Afghanistan: "A Political Strategy, Not A Serious Foreign Policy"
Last year, Rep. Paul Kanjorski (D-PA) had his now semi-famous Kinsley-esque gaffe regarding the 2006 midterm elections:
"I'll tell you my impression. We really in this last election, when I say we...the Democrats, I think pushed it as far as we can to the end of the fleet, didn't say it, but we implied it. That if we won the Congressional elections, we could stop the war. Now anybody was a good student of Government would know that wasn't true. But you know, the temptation to want to win back the Congress, we sort of stretched the facts...and people ate it up."
This year, leftwing blog Hullabaloo has a similar admission regarding one sector of the War On Man-Caused Disasters:
Escalation is a bad idea. The Democrats backed themselves into defending the idea of Afghanistan being The Good War because they felt they needed to prove their macho bonafides they called for withdrawal from Iraq. Nobody asked too many questions sat the time, including me. But none of us should forget that it was a political strategy, not a serious foreign policy.
There have been many campaign promises "adjusted" since the election. There is no reason that the administration should feel any more bound to what they said about this than all the other committments [sic] it has blithely turned aside in the interest of "pragmatism."
Jim Geraghty responds:
The average Democrat doesn't like fighting wars. They don't like using military force. They don't just dislike collateral damage and civilian casualties and flag-draped coffins; they cringe at the concept of combat with citizens of another country, even when the president has declared:Al Qaeda and its allies — the terrorists who planned and supported the 9/11 attacks — are in Pakistan and Afghanistan. Multiple intelligence estimates have warned that al Qaeda is actively planning attacks on the United States homeland from its safe haven in Pakistan. And if the Afghan government falls to the Taliban — or allows al Qaeda to go unchallenged — that country will again be a base for terrorists who want to kill as many of our people as they possibly can.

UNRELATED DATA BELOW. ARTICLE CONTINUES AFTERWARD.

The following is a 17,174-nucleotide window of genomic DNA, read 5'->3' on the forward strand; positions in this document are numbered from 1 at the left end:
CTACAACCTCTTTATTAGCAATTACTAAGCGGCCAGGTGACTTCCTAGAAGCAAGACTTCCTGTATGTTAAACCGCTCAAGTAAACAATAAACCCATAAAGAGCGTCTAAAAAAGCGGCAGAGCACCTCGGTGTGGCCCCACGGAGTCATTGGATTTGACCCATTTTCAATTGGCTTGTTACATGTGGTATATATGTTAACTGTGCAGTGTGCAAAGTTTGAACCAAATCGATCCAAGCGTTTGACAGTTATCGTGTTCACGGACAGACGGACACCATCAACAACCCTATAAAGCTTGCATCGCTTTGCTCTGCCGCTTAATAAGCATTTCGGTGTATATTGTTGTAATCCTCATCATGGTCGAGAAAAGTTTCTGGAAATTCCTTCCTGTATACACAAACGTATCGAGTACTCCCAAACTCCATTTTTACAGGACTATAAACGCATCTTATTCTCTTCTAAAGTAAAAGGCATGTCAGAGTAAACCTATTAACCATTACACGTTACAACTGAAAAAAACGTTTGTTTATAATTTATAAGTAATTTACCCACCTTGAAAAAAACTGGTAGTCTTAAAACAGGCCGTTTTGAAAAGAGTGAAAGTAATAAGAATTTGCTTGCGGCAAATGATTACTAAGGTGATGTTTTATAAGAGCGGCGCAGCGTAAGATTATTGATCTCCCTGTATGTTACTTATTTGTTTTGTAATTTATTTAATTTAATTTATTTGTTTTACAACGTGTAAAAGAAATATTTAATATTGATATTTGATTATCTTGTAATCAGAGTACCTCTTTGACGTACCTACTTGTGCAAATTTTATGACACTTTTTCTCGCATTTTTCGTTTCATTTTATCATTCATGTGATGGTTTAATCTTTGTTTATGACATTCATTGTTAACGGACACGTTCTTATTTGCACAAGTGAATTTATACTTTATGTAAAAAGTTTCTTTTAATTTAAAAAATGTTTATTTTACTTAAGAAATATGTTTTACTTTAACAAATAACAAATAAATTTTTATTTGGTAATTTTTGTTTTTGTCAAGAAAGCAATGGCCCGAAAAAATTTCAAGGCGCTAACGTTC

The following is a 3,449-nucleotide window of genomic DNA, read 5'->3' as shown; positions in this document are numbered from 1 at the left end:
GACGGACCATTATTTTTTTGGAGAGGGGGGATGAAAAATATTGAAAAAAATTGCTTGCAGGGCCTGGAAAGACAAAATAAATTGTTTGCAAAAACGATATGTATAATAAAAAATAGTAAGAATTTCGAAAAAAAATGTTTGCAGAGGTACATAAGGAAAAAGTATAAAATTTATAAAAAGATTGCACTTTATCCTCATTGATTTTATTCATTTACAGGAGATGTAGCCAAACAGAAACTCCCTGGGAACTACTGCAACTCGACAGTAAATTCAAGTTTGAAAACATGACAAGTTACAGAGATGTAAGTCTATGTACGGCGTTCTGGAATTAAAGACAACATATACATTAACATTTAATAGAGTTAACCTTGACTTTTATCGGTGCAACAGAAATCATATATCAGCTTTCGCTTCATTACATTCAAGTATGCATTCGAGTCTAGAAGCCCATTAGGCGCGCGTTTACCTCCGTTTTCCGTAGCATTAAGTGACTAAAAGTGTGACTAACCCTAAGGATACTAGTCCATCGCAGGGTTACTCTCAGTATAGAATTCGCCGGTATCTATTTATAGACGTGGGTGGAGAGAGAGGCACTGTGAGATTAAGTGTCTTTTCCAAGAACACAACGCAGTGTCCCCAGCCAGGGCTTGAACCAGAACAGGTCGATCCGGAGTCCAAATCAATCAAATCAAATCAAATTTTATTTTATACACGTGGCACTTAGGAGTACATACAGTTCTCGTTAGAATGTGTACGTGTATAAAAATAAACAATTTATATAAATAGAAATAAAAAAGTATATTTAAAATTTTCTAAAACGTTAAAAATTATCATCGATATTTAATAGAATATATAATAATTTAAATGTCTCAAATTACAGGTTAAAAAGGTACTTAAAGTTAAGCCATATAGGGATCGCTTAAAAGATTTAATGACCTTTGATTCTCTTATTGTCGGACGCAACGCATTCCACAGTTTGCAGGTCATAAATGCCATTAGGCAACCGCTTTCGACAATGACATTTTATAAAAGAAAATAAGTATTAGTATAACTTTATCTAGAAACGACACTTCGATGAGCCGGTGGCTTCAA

That's not the last president; that's the current president, an entire six months ago.
Notice this only applies to the use of military force and violence overseas; as we've seen, these same folks have a very different reaction when they hear about a town-hall protester having his finger bitten off. The base of the Democratic party is fundamentally pacifist and isolationist and has extraordinary, although not complete, leverage over this White House. They want the rest of the world to go away so we can focus on creating the perfect health-care system.
Ahh, but inverse-Clausewitzian maneuvers are always acceptable from the left.
Quoting Hullabaloo's statement that "none of us should forget that it was a political strategy, not a serious foreign policy", Ace of Spades writes:
You claimed to support a war in which American soldiers were fighting and dying, leaving friends and limbs on the battlefield, as a cynical political strategy?
You... um... voiced support of a real serious-as-death war to cadge votes out of a duped public?
We won't forget, champ. And we won't let you forget, either.
Again we see a leftist projecting his pathological darkness on to others. They accused Bush of fighting wars for this very reason. And now, when it's safe to say so (they think), they concede: We supported a war for the reason we accused Bush of doing so for 8 years.
“Our bill calls for the redeployment of U.S. troops out of Iraq so that we can focus more fully on the real war on terror, which is in Afghanistan.”
So said Nancy Pelosi on March 8 of 2007. Soon after, both houses of Congress passed a bill for ending the war in Iraq, arguing that it was a distraction from the “real fight.”
The opinion implicit in that resolution — that Iraq was a war of choice and, hence, the “wrong” war, while Afghanistan was a war of necessity, thus the “right” war — was echoed by the three leading Democrat candidates for the presidency at the time, Hillary Clinton, Barack Obama, and John Edwards. Howard Dean, leader of the Democrat Party, argued that “we don’t have enough troops in Afghanistan. That’s where the real war on terror is.”
Words. Just words.